The incident that’s become known as “Chappaquiddick,” in which U.S. Senator Edward “Ted” Kennedy drove his car off a bridge near Martha’s Vineyard in 1969, resulting in the death of his young passenger Mary Jo Kopechne and questionable efforts by Kennedy to save her life afterward, was one of the more notorious scandals of the 1960s.
The aftermath saw Kennedy pleading guilty to a minor charge, receiving a suspended sentence, and retaining his Senate seat, which he kept until his death 40 years later. While the incident likely kept Kennedy from any shot at the presidency, his reputation outgrew it – and when Kennedy died in 2009, the New York Times obituary first mentioned Chappaquiddick in the 15th paragraph.
…this tale of a powerful man in America committing an indefensible act and getting away with it is pretty timely these days, what with multiple-times-accused sexual predator Donald Trump in the White House, the Harvey Weinstein debacle still in the news, and the numerous other scandals of prominent badly-behaved men…
For obvious reasons, this tale of a powerful man in America committing an indefensible act and getting away with it is pretty timely these days, what with multiple-times-accused sexual predator Donald Trump in the White House, the Harvey Weinstein debacle still in the news, and the numerous other scandals of prominent badly-behaved men (Louis C.K., James Toback, Leon Wieseltier, Mark Halperin and many more) making daily headlines on the heels of the Weinstein revelations. And Kennedy, like Weinstein and several of the others, was a powerful man whose stridently liberal politics didn’t stop him from mistreating women.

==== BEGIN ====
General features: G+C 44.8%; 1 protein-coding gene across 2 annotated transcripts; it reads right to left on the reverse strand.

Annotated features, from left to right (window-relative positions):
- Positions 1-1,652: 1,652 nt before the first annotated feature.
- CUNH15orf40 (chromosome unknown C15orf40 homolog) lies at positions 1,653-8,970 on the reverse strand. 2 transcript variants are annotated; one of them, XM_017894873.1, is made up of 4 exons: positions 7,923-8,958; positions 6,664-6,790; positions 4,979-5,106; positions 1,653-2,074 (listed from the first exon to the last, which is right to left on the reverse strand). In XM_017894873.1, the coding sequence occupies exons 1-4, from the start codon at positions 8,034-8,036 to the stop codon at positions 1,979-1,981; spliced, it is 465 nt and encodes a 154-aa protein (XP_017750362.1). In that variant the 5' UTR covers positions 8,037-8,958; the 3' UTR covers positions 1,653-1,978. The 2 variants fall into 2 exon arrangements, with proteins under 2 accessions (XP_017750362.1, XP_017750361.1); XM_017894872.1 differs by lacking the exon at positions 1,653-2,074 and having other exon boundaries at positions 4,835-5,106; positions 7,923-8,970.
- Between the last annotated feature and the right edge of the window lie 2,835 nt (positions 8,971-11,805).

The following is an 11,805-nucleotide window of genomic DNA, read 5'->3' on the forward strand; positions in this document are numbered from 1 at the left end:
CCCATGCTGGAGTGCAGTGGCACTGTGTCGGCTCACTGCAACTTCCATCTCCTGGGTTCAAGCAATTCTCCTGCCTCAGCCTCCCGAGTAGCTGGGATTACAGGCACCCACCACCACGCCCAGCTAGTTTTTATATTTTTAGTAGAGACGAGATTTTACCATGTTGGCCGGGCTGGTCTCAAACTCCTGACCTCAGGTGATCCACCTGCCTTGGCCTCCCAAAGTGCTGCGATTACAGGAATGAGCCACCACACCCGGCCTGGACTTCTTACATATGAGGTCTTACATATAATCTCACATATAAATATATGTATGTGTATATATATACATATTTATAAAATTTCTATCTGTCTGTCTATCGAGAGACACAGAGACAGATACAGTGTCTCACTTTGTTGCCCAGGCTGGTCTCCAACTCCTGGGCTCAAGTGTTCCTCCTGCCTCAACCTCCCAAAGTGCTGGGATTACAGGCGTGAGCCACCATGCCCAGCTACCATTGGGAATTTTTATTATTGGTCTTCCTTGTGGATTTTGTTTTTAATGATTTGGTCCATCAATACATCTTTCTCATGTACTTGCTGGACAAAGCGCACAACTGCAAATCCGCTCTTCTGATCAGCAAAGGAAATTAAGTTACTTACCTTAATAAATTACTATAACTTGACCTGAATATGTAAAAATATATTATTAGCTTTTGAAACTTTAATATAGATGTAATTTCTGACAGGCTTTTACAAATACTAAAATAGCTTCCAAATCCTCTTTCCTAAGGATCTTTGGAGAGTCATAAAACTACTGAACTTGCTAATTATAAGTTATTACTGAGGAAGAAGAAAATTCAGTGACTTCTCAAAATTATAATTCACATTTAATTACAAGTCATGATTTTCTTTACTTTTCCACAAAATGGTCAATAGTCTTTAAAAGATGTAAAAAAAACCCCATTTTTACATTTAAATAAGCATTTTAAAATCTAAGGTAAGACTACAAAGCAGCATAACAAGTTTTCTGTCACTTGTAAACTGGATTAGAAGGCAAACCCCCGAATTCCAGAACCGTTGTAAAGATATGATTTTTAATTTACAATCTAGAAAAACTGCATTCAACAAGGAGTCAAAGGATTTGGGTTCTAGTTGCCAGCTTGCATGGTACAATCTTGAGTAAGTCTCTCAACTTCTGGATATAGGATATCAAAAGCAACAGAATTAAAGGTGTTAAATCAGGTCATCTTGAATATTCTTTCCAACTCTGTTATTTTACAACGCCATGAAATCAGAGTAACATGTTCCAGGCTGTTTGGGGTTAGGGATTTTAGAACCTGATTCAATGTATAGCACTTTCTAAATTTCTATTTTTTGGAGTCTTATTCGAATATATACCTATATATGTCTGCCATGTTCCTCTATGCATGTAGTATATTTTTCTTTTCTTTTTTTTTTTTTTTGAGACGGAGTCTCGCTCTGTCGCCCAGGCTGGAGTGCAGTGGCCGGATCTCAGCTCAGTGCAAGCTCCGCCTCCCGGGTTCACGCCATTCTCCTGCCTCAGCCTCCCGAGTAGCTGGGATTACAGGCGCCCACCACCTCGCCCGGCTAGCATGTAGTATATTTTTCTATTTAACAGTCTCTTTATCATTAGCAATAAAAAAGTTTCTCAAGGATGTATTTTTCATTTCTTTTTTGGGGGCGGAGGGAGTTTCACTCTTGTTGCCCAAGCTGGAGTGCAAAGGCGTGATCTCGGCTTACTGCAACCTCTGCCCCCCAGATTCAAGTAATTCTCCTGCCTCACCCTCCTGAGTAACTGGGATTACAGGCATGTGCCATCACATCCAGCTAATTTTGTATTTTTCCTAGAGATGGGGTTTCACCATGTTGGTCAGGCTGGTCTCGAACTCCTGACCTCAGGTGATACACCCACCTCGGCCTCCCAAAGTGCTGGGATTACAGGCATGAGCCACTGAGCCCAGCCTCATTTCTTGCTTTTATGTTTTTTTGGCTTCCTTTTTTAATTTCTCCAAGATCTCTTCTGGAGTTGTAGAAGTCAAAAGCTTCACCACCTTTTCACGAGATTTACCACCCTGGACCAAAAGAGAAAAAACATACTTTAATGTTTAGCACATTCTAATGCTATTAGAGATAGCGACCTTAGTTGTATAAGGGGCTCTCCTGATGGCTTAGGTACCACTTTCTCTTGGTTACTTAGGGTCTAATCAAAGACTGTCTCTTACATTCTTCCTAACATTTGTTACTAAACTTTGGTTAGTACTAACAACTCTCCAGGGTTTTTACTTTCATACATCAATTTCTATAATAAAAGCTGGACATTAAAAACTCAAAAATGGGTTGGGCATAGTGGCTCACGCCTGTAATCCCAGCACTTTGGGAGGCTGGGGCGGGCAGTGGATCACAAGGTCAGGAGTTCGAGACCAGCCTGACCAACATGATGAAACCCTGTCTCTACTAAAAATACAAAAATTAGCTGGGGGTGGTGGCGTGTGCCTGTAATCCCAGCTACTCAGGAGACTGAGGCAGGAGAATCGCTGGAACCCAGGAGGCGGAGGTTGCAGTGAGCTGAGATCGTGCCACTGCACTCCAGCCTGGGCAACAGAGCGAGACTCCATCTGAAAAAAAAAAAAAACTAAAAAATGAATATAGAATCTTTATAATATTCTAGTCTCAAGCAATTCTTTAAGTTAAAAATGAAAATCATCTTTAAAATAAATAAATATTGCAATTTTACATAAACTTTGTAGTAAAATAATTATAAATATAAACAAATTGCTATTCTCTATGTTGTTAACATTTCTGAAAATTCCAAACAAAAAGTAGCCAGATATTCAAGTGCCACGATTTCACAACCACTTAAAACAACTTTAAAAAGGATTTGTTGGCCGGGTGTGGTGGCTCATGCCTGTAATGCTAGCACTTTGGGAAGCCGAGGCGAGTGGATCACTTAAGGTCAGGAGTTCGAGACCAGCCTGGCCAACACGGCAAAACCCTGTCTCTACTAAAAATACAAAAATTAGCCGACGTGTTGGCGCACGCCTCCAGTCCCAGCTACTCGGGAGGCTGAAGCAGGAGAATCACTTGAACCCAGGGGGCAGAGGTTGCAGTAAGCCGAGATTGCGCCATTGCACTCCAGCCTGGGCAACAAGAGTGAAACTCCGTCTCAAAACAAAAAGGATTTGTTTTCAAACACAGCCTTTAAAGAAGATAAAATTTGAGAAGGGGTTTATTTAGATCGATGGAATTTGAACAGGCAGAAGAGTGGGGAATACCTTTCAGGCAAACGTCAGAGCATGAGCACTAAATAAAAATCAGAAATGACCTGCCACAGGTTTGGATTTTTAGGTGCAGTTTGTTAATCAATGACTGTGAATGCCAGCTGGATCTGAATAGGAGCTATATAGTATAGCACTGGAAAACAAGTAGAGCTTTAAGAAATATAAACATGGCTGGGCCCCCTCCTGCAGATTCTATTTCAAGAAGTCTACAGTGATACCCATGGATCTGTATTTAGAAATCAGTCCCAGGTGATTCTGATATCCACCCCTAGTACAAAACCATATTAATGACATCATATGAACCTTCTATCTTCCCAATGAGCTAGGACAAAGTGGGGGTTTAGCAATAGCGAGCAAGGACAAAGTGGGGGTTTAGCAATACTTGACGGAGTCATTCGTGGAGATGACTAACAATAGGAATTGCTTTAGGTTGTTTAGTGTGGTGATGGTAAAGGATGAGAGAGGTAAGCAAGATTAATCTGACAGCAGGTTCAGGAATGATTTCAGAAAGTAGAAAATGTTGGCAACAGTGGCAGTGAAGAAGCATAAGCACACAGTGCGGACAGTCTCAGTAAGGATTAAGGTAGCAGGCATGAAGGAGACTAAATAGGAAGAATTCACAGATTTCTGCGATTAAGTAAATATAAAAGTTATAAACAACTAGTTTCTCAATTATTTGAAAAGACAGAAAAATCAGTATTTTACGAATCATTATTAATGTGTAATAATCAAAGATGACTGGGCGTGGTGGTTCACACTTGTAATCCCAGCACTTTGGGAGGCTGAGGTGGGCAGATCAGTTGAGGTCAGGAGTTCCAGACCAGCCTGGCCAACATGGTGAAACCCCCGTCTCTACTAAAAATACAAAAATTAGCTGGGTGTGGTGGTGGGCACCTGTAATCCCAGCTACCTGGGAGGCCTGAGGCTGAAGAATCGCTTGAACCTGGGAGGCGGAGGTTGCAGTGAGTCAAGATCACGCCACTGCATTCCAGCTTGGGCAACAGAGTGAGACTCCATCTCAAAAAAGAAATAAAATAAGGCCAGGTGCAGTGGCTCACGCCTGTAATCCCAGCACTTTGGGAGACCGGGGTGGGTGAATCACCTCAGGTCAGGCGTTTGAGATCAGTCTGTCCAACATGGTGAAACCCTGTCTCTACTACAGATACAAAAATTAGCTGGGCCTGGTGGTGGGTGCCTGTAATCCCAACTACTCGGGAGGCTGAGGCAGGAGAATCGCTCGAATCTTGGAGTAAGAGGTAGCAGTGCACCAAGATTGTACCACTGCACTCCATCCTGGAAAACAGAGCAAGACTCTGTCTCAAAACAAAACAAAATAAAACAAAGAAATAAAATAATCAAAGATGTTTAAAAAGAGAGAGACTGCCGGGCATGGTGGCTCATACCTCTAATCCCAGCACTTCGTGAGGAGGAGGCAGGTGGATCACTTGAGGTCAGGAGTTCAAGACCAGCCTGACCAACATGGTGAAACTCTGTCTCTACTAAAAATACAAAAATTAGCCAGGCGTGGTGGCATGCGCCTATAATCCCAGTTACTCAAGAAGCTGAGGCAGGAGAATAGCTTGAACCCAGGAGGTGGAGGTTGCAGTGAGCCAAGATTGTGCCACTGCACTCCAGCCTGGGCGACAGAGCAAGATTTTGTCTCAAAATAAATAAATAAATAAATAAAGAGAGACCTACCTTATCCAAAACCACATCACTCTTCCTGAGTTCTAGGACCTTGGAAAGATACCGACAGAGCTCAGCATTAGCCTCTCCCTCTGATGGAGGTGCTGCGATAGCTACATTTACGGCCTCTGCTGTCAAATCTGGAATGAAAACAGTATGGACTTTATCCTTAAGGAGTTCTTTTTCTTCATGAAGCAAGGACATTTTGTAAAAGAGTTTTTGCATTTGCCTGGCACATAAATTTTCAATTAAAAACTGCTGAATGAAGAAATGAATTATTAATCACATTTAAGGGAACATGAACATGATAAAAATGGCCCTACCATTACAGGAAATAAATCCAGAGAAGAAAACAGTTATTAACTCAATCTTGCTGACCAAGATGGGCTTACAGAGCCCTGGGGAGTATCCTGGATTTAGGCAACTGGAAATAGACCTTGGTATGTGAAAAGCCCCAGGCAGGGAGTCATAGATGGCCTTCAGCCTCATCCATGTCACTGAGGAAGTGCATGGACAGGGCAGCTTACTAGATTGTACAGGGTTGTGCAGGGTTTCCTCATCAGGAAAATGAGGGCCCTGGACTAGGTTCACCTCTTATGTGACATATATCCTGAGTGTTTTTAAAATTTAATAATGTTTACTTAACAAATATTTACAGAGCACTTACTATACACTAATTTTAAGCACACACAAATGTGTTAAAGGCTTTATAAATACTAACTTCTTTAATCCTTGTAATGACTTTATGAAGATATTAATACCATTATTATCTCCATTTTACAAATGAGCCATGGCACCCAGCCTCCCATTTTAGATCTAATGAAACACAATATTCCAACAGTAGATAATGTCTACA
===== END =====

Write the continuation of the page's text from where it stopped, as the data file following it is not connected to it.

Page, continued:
While other movies, most notably Brian De Palma’s Blow Out in 1981, have riffed on various aspects of the Chappaquiddick affair, we now have the first-ever major motion picture about the scandal, titled simply Chappaquiddick. The film stars Jason Clarke as Kennedy and Kate Mara as Kopechne, and was acquired after the Toronto Film Festival for over $20 million. One would think its obvious juxtaposition to the recent news would ideally position Chappaquiddick as both a major holiday season release and a timely awards contender. But as we learned earlier this month, it’s not going to be one.
A Missed Opportunity
Chappaquiddick‘s distributor, the fledgling Entertainment Studios Motion Pictures, announced October 21 that it was moving the film’s release date from late November to April 6, 2018, taking it out of both awards season and 2017 altogether. The move came just two weeks after the studio had moved the film from December to the Thanksgiving weekend, and was confirmed, to me, by director John Curran prior to the film’s United States premiere screening at the Philadelphia Film Festival in late October.
The stated reason for the move, according to a Deadline.com story, was to give a better awards chance to the studio’s other film this fall, director Scott Cooper’s Western, Hostiles and its lead actor Christian Bale, and also to prevent the prospect of Clarke having to compete for acting awards against his own performance in the highly-touted Netflix film Mudbound.
…the move, according to a Deadline.com story, was to give a better awards chance to the studio’s other film this fall, director Scott Cooper’s Western, Hostilesand its lead actor Christian Bale…
It’s a shame though, because not only is Chappaquiddick a standout treatment of this story, but it’s a perfect film for these times. The director himself, when I spoke to him at the festival, saw this connection too.
“It was an amazing script,” Curran said of the screenplay by Taylor Allen and Andrew Logan, which made 2015’s “Black List” of the best unproduced scripts in Hollywood. “I got it in the spring of 2016, and felt a very prescient time, to start taking a hard look at some of our politicians.” He added that the script has only gotten more prescient in the time since.